15 Top tips if you’re planning on tackling Adam’s Peak

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The spiritually significant Adam’s Peak, (aka Sri Pada – a pilgrim site for Muslims, Buddhists, Christians and Hindus) may be a bit of a slog to get to, but our minibus journey from Negombo through the astoundingly beautiful Highlands and tea plantations more than made up for it.

As we moved from coast to countryside, merging from palms to plantations, a landscape begins to emerge that surprises and astounds with each hairpin bend on a luscious mountainside with a beauty it’s hard to describe.

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When we arrived in the pitch black at the family run Grand Adam’s Peak Hotel after what seemed like a death defying drive, we had just 3 hours to grab some shut eye before scaling Sri Lanka’s fifth tallest but most visited mountain.

It was luck rather than by design which meant we had a fairly hassle free slog up the 2,200m peak, which we thought it’d be only right to share if you ever attempt the spectacular ascent yourself. But be warned; it will hurt! Imagine four hours on a step machine at the gym and you’re getting there.

  1. Start early –  we left at 1:00am which allowed for plenty of much needed breaks and time to find a vantage point before sunrise.

  2. During Poya (pilgrimage holidays) choose a low day – weekends are busiest with thousands of pilgrims, but we encountered mainly tourists and it was rarely busy on the ascent.

  3. Make friends with your fellow climbers – you will see them frequently on the climb – we all very much enjoyed a very attractive German PE teacher named Julian!

  4. Don’t be concerned too much about your footwear – trainers were fine, it’s mostly concrete steps.

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    The two of us delirious on our descent!
  5. Make use of the handrails – your calves will thank you!

  6. Buy water on the way up as and when you need it so it doesn’t weigh you down.

  7. There are no food and drink facilities at the top on the holy site – so the ‘last tea shop’ 100m from the summit really is it if you need one last warming cuppa.

  8. Take toilet roll – enough said.

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  9. The guidebooks aren’t wrong when they say it’s cold at the top – but you easily work up a sweat in what can be best described as the step class from hell, so take plenty of layers! We were a group of 10 so huddled together for warmth in what became known as ‘the wedge’, but if you don’t have those numbers on your side take a blanket.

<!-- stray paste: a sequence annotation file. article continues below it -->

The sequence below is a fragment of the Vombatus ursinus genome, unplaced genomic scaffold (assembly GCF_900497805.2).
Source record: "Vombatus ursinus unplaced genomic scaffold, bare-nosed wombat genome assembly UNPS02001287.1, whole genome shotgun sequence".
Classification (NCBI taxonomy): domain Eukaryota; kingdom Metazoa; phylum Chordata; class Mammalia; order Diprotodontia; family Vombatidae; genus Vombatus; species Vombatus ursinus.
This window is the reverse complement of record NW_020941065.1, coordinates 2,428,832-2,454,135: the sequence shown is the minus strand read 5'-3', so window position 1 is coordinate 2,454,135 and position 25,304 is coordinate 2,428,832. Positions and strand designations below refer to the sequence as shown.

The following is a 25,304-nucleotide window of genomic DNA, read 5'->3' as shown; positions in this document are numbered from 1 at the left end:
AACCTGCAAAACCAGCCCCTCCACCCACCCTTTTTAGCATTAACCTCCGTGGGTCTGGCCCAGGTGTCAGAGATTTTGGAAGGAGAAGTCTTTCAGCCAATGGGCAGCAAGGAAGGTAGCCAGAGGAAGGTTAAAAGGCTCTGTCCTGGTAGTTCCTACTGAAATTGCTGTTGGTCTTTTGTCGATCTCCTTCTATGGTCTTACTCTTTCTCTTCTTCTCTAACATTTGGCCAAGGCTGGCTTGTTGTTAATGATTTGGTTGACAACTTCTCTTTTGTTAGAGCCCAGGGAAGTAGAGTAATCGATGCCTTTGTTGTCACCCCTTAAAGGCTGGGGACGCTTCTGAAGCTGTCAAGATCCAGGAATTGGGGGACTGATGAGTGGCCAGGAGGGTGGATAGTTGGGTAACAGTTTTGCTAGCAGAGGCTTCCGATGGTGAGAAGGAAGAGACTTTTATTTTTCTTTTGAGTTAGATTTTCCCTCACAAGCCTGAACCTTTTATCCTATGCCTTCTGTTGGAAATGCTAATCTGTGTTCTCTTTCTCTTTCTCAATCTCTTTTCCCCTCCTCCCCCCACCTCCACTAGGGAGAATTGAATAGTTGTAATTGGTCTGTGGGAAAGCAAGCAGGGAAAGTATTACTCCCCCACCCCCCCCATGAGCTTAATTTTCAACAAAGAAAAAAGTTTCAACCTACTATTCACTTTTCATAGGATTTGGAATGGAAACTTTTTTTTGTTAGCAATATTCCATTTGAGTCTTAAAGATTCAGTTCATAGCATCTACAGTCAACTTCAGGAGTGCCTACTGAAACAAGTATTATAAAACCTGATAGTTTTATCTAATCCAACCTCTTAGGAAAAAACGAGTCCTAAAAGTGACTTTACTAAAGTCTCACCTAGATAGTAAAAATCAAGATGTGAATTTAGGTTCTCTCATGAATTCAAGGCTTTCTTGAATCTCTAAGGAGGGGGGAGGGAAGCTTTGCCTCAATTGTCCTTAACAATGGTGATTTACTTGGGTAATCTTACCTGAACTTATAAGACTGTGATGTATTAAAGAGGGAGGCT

10. Make sure you ring the bell at the top – but only as many times as you have climbed the peak.

  11. The summit isn’t spacious – it’s basically a few rows of concrete steps, so stake out a spot at the front early on – as soon as any sliver of daylight appears there’s a rush and if you’re not paying attention your hard climb won’t be worth it!

  12. Make time to take photos on the way down – the views get better and better, but don’t stop for tea unless you have to- the longer you take the hotter it gets.

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  13. Watch your step – we saved an Australian man from near certain death when he took a tumble but we caught him before he went completely arse over tit.

  14. You will ache for a few days afterward, even if you do stretch well. The ten of us all have had several massages and we’re still not quite back to normal.

  15. Reward yourself with at least an Ice lolly when you’re back on level ground – it will be the best you’ve ever tasted.

    adams-lolly

Above all, Adam’s Peak is jaw droppingly beautiful, uncompromising if you don’t give it some proper planning, but unmissable on a trip to Sri Lanka.

Thousands of tourists and Sri Lankan pilgrims walked together, through the night, hearts pumping as the gradient increased towards the summit, in time to get a spot for the legendary sunrise.

The mood was always friendly, and the locals never seemed unhappy to share their spiritual moment with us. The sunrise itself was as breathtaking as expected.

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The 10 of us exhausted around half the way down our 2200m climb

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